High Hopes

Barley-fed lamb, seared cabbage, coriander cream. Photos by Mike Hnida
Barley-fed lamb, seared cabbage, coriander cream. Photos by Mike Hnida

Shame on me. Karyn Tomlinson deserves our attention, I told myself (and her, and my readers) back when I was enjoying the culinary statements she brought to the kitchen while working for the bosses of Corner Table.

Then life, and the pandemic, happened, and I failed to follow her to the launch of her very own digs close to two years ago, when she took over a tiny, tiny (maybe a dozen-table) establishment in St. Paul’s Highland Park that (I now recall) had originally lured the twin towns’ foodies as an authentic Italian trattoria with a set four-course menu—a breakthrough, back then. Today, it’s a breakthrough of another kind—home to Tomlinson, who is one of the nominees for Best Chef: Midwest, striving for that coveted James Beard award this spring.

Back in the day, the room was shadowy, warm and cozily packed with a cult following. Today Tomlinson’s Myriel is bright and cheery and still just as crowded, serving folks who’ve achieved one of the café’s hard-to-snag reservations (It’s open evenings, Wednesday through Saturday), sending “Finish that darn dessert and clear out” thought waves across the hall from the jam-packed bar as they wait for the evening’s first seating to clear.

Two choices here: a tasting menu to reserve ahead at $145, or the a la carte list, which we chose. The tab for our duo, including one glass of wine each, was $138 before tip. Worth it? I’ll describe what comes out of the kitchen and let you decide. Service was uniformly friendly and helpful, advising us that items were designed for sharing. 

Begin with a plate of charcuterie ($16 small, $29 “large”—a euphemism for somewhat bigger) or bread and butter, $6.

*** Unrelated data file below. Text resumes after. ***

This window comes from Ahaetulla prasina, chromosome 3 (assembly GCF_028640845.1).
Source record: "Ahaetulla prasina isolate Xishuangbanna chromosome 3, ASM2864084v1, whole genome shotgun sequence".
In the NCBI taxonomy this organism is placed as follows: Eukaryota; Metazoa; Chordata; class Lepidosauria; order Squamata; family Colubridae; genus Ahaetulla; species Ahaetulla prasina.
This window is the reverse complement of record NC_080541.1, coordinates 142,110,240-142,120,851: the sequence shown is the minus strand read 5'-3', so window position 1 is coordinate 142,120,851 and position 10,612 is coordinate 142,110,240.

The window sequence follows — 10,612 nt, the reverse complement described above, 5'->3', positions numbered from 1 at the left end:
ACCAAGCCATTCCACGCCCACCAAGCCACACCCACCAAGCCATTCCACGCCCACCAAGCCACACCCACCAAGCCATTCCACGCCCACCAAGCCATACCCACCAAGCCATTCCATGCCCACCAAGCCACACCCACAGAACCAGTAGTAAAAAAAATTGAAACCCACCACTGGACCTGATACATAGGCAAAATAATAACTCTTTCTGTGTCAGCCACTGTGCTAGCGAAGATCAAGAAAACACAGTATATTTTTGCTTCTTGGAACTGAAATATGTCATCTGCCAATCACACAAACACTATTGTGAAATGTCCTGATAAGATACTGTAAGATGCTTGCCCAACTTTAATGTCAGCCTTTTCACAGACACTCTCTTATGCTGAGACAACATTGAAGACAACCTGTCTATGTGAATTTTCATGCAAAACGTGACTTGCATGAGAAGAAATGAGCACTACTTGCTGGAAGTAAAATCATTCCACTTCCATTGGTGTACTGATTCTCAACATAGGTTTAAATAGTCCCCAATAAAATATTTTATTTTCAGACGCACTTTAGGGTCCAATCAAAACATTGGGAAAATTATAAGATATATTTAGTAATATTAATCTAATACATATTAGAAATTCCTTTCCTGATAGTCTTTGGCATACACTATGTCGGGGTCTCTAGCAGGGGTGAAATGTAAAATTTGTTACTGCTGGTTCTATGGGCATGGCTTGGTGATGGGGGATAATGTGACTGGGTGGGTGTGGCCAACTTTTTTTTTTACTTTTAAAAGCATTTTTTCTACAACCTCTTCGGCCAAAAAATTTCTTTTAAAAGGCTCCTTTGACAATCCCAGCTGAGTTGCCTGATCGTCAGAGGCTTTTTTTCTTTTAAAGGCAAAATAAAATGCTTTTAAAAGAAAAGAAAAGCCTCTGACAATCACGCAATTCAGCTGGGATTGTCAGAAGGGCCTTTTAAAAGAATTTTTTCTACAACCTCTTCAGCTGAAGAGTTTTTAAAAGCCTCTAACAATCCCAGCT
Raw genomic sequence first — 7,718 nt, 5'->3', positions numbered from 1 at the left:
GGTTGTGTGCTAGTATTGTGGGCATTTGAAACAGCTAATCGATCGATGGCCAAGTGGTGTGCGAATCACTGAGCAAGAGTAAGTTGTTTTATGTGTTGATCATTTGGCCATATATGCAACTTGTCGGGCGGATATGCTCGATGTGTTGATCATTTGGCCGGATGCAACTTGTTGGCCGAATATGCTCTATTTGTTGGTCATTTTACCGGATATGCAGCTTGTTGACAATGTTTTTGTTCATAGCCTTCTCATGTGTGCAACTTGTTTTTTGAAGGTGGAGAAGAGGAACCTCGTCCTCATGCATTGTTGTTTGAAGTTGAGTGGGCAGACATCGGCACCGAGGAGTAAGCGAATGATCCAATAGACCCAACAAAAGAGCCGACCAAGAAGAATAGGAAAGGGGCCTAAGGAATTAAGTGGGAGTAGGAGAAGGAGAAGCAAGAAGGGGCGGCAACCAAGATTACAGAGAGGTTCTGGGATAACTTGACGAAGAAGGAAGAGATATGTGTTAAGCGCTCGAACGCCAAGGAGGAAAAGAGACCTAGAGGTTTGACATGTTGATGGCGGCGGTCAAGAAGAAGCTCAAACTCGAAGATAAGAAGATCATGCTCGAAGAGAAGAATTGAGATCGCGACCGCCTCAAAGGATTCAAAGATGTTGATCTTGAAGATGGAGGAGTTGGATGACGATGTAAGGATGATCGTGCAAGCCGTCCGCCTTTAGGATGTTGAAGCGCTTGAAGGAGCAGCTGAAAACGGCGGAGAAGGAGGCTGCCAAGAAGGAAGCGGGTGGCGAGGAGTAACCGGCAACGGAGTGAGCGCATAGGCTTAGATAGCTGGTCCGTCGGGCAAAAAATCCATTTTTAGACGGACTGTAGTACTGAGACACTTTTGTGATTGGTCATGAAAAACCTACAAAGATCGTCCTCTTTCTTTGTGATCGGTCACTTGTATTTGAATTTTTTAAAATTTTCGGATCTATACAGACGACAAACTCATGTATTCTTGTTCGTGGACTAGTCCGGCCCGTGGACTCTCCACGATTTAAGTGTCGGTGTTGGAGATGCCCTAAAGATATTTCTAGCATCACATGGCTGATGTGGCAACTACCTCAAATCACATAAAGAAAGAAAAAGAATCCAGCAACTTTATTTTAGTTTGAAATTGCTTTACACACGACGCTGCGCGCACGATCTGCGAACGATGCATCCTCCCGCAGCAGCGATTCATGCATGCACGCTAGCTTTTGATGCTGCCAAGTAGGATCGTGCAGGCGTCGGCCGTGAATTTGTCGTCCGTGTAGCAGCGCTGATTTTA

Small charcuterie plate

We didn’t. Instead, we skipped to what might be considered appetizers—a list of rutabaga soup, green salad, dirty red beans (sounded good) and our choice, heirloom beets ($15). The composition stars the ruddy vegetable cubed in both raw and roasted form—a contrast which only served to prove, to our palates, that roasted is the way to go. The plate includes mini-mounds of fresh, ricotta-smooth, cheese of modest flavor. A sprinkle of salt might have livened the milky clouds—a suggestion you’ve never heard from me before, ever. The welcome crunch of walnuts brought life to the composition.

We paired it with an order of rye gnocchi ($18)—another app-sized serving, this time of lovely, ultra-tender yet chewy marbles of dough dressed lightly in a creamy, cheesy Mornay sauce with tiny dots of cured meat.

The starters left us eager for a lusty main course (choose lamb meatballs, $26, duck breast, $29, or sablefish, $25). We chose the duck and planned to pair it with our server’s suggestion of lentils, $13. Those lentils—a modest portion—were cooked as one would at home (and that’s fine): simply spiked with mustard seed and bits of cabbage.

The duck arrived in a saucer, which seems to be the serving dish of choice around here. The flavor was supremely lovely—hints of fatty skin crunch atop the moist and tasty flesh, attended by a caramelized orange sauce—like the traditional duck a l’orange.

Naturally, we were ravenous for dessert. We ordered both of the options, $10 each—first a grandma-style apple pie boasting a thickish, tender crust and sweet chunks of fruit, topped by a golf ball of vanilla ice cream. Standard. And fine. Next, a chocolate pudding visited by pumpkin and meringue.

The pudding itself proved nicely rich in texture but underwhelmingly chocolate-y. Diced pumpkin served as an odd companion.

Maybe that sums up the evening’s fare: odd. Saucers, rather than plates, of food that, frankly, left us hungry and ready to head elsewhere for a snack. (OK, we didn’t.) As we left, we peeked into the kitchen, but Chef Karyn wasn’t in the building tonight.

470 Cleveland Ave. S., St. Paul
(651) 340-3568

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